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Carotid stenting for atherothrombosis
  1. Emile R Mohler III
  1. Correspondence to:
    Professor Emile R Mohler III
    University of Pennsylvania School of Medicine, 3400 Spruce Street, 4th floor Penn Tower, Philadelphia, PA 19104, USA; mohlere{at}uphs.upenn.edu

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Cerebrovascular accident (CVA) is the third leading cause of death in North America and Europe, accounting for approximately 10–12% of all deaths.w1 CVA may have several aetiologies but is generally characterised as being either thrombotic or haemorrhagic in origin. The thrombotic causes of CVA are multiple and can be divided into large vessel occlusion, small vessel occlusion, and embolisation. Large vessel occlusion from atherothrombosis of the carotid system is responsible for approximately 25% of those afflicted by a CVA. The treatment of carotid atherothrombosis is evolving and involves risk factor management and in selected patients may warrant either surgical carotid endarterectomy or percutaneous carotid stenting. This is a review of the current understanding of carotid atherothrombosis and data regarding percutaneous approaches for those with this condition.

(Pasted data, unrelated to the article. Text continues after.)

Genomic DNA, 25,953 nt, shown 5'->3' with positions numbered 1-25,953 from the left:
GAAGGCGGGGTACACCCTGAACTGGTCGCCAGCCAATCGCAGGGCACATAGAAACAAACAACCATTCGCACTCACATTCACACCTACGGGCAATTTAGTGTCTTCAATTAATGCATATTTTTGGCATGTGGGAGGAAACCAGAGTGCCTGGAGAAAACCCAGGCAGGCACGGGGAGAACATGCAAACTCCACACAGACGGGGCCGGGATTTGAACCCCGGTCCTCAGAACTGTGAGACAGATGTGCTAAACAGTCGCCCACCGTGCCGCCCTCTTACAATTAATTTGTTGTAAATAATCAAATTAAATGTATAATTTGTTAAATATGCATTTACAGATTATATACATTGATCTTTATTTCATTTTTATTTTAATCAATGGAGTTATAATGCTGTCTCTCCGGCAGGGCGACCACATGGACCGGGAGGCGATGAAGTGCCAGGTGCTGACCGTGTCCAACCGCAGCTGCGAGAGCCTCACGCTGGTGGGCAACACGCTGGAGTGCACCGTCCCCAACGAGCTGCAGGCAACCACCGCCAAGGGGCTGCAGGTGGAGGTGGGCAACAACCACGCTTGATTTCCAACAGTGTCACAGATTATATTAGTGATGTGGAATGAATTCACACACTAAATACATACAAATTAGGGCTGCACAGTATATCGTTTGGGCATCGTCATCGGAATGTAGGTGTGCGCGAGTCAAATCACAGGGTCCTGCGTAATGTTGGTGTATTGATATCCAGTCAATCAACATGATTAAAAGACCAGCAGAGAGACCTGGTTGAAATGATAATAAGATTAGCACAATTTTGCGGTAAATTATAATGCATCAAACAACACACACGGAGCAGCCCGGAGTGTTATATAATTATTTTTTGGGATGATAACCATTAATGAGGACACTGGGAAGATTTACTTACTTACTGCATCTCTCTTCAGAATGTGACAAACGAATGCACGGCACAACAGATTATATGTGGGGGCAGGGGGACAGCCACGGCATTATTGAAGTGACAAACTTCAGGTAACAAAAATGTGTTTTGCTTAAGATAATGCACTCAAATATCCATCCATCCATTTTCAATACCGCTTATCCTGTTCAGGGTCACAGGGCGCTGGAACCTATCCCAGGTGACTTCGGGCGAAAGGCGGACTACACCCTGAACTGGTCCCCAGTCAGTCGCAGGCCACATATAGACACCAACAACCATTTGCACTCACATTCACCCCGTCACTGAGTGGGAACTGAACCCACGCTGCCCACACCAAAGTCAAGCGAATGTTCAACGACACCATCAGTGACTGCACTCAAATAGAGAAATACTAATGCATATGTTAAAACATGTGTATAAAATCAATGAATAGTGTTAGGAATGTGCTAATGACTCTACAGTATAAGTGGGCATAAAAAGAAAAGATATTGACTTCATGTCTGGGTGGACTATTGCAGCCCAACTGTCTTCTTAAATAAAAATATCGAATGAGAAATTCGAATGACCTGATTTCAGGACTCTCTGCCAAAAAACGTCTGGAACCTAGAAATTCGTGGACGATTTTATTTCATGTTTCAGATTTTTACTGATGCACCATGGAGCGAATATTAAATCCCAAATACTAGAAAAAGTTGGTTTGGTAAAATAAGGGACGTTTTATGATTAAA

PATHOPHYSIOLOGY

Atherosclerosis is the most common pathologic process affecting the carotid system leading to a CVA. This complex inflammatory process is mediated by both environmental and genetic factors and is extensively reviewed elsewhere.1 In brief, atherosclerotic plaque develops in the intimal layer of the carotid system and has a predilection for the carotid bifurcation and regions near this area. Indeed, even those with increased intimal–medial thickness are at increased risk for a future cardiovascular event.2 Once present, the initial lesion in the carotid arterial system may grow due to lipid laden macrophage expansion in the setting of chronic inflammatory signals. Although the pathophysiology of carotid disease leading to a CVA is not completely understood, the unstable (or ulcerated plaque) may develop due to several types of mechanisms:

  • Plaque rupture—constituents of the plaque are exuded into the circulation, expressing tissue factor, resulting in thrombus formation in that region.

  • Erosion—A thrombus can occur on a de-endothelialised (ulcerated), but otherwise intact, plaque. This may lead to vessel occlusion and haemodynamic compromise due to …

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